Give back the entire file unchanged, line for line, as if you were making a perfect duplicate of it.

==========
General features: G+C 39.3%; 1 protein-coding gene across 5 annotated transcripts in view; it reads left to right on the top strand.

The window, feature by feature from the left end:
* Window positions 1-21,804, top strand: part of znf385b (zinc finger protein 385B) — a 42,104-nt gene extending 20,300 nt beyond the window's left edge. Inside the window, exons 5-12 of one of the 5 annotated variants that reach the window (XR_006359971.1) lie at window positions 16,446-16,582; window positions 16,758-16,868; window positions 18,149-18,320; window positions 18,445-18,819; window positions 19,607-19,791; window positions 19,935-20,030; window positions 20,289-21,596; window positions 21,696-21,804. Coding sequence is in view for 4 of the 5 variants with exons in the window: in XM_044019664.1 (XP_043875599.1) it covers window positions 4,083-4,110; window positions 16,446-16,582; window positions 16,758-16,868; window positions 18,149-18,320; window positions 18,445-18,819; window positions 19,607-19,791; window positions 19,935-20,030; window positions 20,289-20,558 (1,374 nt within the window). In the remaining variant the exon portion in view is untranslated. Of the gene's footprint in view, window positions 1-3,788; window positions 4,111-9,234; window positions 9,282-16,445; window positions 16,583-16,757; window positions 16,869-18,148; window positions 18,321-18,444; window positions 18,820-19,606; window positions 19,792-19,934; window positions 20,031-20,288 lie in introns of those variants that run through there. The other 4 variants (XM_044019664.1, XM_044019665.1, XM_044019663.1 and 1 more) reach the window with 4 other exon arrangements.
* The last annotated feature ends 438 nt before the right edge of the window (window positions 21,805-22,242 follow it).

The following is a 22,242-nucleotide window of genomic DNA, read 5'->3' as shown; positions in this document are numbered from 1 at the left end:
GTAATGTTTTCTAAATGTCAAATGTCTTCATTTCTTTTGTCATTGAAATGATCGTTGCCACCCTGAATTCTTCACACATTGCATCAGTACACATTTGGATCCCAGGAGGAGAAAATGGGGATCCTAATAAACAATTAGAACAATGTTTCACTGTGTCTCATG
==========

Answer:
General features: G+C 39.3%; 1 protein-coding gene across 5 annotated transcripts in view; it reads left to right on the top strand.

The window, feature by feature from the left end:
* Window positions 1-21,804, top strand: part of znf385b (zinc finger protein 385B) — a 42,104-nt gene extending 20,300 nt beyond the window's left edge. Inside the window, exons 5-12 of one of the 5 annotated variants that reach the window (XR_006359971.1) lie at window positions 16,446-16,582; window positions 16,758-16,868; window positions 18,149-18,320; window positions 18,445-18,819; window positions 19,607-19,791; window positions 19,935-20,030; window positions 20,289-21,596; window positions 21,696-21,804. Coding sequence is in view for 4 of the 5 variants with exons in the window: in XM_044019664.1 (XP_043875599.1) it covers window positions 4,083-4,110; window positions 16,446-16,582; window positions 16,758-16,868; window positions 18,149-18,320; window positions 18,445-18,819; window positions 19,607-19,791; window positions 19,935-20,030; window positions 20,289-20,558 (1,374 nt within the window). In the remaining variant the exon portion in view is untranslated. Of the gene's footprint in view, window positions 1-3,788; window positions 4,111-9,234; window positions 9,282-16,445; window positions 16,583-16,757; window positions 16,869-18,148; window positions 18,321-18,444; window positions 18,820-19,606; window positions 19,792-19,934; window positions 20,031-20,288 lie in introns of those variants that run through there. The other 4 variants (XM_044019664.1, XM_044019665.1, XM_044019663.1 and 1 more) reach the window with 4 other exon arrangements.
* The last annotated feature ends 438 nt before the right edge of the window (window positions 21,805-22,242 follow it).

The following is a 22,242-nucleotide window of genomic DNA, read 5'->3' as shown; positions in this document are numbered from 1 at the left end:
GTAATGTTTTCTAAATGTCAAATGTCTTCATTTCTTTTGTCATTGAAATGATCGTTGCCACCCTGAATTCTTCACACATTGCATCAGTACACATTTGGATCCCAGGAGGAGAAAATGGGGATCCTAATAAACAATTAGAACAATGTTTCACTGTGTCTCATG